My friend and I were like gauging how I felt all day long and seeing if it was swelling and if I was going to die. I then went to my dad finally and said, “Dad, I think I got bitten by a venomous snake.” He said, “When?” I said, “This morning.” He’s like, “Let me see. You are going to be okay. Don’t worry about it.” I said, “I thought you were going to be mad at me.” He said, “No, it’s cool.” I don’t know for some reason it was like, “Okay.” I don’t even know what the lesson was, but it was something that I have always remembered. I have always taken it with me like, “It’s cool. I got it.”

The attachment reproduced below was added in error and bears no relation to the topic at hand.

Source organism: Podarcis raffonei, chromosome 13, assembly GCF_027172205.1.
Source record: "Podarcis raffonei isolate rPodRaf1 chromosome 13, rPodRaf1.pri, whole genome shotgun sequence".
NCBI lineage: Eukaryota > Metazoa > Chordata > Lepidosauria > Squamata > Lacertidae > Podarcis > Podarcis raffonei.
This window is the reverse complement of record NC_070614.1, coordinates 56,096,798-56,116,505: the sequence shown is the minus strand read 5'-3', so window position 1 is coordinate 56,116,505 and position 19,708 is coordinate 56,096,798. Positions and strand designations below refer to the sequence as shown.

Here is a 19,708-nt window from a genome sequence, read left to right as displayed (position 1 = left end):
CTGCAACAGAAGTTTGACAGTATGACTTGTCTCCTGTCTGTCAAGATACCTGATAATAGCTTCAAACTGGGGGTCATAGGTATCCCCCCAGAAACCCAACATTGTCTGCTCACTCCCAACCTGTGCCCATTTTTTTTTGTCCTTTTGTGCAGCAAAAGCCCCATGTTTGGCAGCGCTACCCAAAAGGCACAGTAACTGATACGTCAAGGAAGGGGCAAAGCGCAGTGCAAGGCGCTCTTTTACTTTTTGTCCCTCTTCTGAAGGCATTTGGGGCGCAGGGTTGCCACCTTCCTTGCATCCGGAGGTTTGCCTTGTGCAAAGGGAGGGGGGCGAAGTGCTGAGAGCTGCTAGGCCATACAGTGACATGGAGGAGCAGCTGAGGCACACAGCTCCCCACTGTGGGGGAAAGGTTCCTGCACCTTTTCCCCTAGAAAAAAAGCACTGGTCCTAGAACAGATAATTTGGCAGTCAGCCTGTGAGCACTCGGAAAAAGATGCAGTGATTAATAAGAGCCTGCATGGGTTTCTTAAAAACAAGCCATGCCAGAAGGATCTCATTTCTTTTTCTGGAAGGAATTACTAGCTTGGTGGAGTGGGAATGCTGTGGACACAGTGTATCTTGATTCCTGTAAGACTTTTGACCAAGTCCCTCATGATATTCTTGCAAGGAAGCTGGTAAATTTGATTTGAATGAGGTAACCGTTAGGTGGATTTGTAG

When we look at human emotional needs, certainty is one of the big things why people do things. Your father probably gave you the certainty that it takes to go pee a freaking python hunter because most people would see hunting snakes as a very uncertain way to live. That’s a very interesting story. Now, did you have another friend that loved it too? Are pythons lethal?

No, they are not venomous. They are constrictors. They will squeeze you to death. Growing up, I didn’t have any other friends that were like that.

GAP Amy Siewe | Python Hunter
Python Hunter: Pythons are not venomous. They are constrictors and will squeeze you to death.


You didn’t have friends?

No, I did, but it was weird that I was this girl and I like snakes.

Let’s go, you are at the University of Toledo at twenty. What was going on with you at twenty? What were you like and what was the attitude lesson you had when you were 20 or 21?